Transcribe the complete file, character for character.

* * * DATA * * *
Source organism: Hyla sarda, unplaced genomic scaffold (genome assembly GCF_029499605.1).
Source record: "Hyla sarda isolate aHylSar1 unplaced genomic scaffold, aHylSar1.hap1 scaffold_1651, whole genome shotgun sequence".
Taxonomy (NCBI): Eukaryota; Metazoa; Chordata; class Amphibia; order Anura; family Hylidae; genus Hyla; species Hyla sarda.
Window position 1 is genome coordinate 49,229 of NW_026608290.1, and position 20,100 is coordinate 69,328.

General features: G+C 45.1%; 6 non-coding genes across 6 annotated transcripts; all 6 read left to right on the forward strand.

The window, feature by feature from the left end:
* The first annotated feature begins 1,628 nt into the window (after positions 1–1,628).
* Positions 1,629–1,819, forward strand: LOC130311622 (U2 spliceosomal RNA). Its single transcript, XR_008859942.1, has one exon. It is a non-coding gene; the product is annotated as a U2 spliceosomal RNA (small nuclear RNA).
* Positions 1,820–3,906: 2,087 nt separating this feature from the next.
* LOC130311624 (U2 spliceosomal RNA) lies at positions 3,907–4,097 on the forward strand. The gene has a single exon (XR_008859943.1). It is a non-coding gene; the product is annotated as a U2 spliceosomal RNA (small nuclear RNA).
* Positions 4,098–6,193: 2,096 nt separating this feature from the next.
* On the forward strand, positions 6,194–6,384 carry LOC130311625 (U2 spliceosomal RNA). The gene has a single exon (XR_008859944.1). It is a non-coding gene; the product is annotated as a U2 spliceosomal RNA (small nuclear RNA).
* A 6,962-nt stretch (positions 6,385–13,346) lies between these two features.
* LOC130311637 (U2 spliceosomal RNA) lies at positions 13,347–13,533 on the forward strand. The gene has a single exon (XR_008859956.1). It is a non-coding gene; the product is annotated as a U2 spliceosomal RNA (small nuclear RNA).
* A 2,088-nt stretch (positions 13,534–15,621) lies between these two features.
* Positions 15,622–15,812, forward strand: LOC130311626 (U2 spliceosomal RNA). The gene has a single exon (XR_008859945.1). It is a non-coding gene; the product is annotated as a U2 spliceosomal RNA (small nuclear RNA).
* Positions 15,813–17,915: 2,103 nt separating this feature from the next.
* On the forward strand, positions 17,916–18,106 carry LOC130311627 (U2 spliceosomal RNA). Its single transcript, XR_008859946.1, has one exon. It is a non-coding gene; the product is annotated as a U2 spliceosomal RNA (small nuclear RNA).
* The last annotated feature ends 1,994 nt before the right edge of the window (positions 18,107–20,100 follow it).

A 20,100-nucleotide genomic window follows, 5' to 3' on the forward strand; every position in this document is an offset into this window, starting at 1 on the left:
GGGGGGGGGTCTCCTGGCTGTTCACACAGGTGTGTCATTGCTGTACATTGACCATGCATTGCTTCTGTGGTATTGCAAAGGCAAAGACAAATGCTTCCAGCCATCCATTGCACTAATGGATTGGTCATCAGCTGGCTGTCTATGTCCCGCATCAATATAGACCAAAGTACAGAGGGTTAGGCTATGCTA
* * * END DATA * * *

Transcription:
Source organism: Hyla sarda, unplaced genomic scaffold (genome assembly GCF_029499605.1).
Source record: "Hyla sarda isolate aHylSar1 unplaced genomic scaffold, aHylSar1.hap1 scaffold_1651, whole genome shotgun sequence".
Taxonomy (NCBI): Eukaryota; Metazoa; Chordata; class Amphibia; order Anura; family Hylidae; genus Hyla; species Hyla sarda.
Window position 1 is genome coordinate 49,229 of NW_026608290.1, and position 20,100 is coordinate 69,328.

General features: G+C 45.1%; 6 non-coding genes across 6 annotated transcripts; all 6 read left to right on the forward strand.

The window, feature by feature from the left end:
* The first annotated feature begins 1,628 nt into the window (after positions 1–1,628).
* Positions 1,629–1,819, forward strand: LOC130311622 (U2 spliceosomal RNA). Its single transcript, XR_008859942.1, has one exon. It is a non-coding gene; the product is annotated as a U2 spliceosomal RNA (small nuclear RNA).
* Positions 1,820–3,906: 2,087 nt separating this feature from the next.
* LOC130311624 (U2 spliceosomal RNA) lies at positions 3,907–4,097 on the forward strand. The gene has a single exon (XR_008859943.1). It is a non-coding gene; the product is annotated as a U2 spliceosomal RNA (small nuclear RNA).
* Positions 4,098–6,193: 2,096 nt separating this feature from the next.
* On the forward strand, positions 6,194–6,384 carry LOC130311625 (U2 spliceosomal RNA). The gene has a single exon (XR_008859944.1). It is a non-coding gene; the product is annotated as a U2 spliceosomal RNA (small nuclear RNA).
* A 6,962-nt stretch (positions 6,385–13,346) lies between these two features.
* LOC130311637 (U2 spliceosomal RNA) lies at positions 13,347–13,533 on the forward strand. The gene has a single exon (XR_008859956.1). It is a non-coding gene; the product is annotated as a U2 spliceosomal RNA (small nuclear RNA).
* A 2,088-nt stretch (positions 13,534–15,621) lies between these two features.
* Positions 15,622–15,812, forward strand: LOC130311626 (U2 spliceosomal RNA). The gene has a single exon (XR_008859945.1). It is a non-coding gene; the product is annotated as a U2 spliceosomal RNA (small nuclear RNA).
* Positions 15,813–17,915: 2,103 nt separating this feature from the next.
* On the forward strand, positions 17,916–18,106 carry LOC130311627 (U2 spliceosomal RNA). Its single transcript, XR_008859946.1, has one exon. It is a non-coding gene; the product is annotated as a U2 spliceosomal RNA (small nuclear RNA).
* The last annotated feature ends 1,994 nt before the right edge of the window (positions 18,107–20,100 follow it).

A 20,100-nucleotide genomic window follows, 5' to 3' on the forward strand; every position in this document is an offset into this window, starting at 1 on the left:
GGGGGGGGGTCTCCTGGCTGTTCACACAGGTGTGTCATTGCTGTACATTGACCATGCATTGCTTCTGTGGTATTGCAAAGGCAAAGACAAATGCTTCCAGCCATCCATTGCACTAATGGATTGGTCATCAGCTGGCTGTCTATGTCCCGCATCAATATAGACCAAAGTACAGAGGGTTAGGCTATGCTA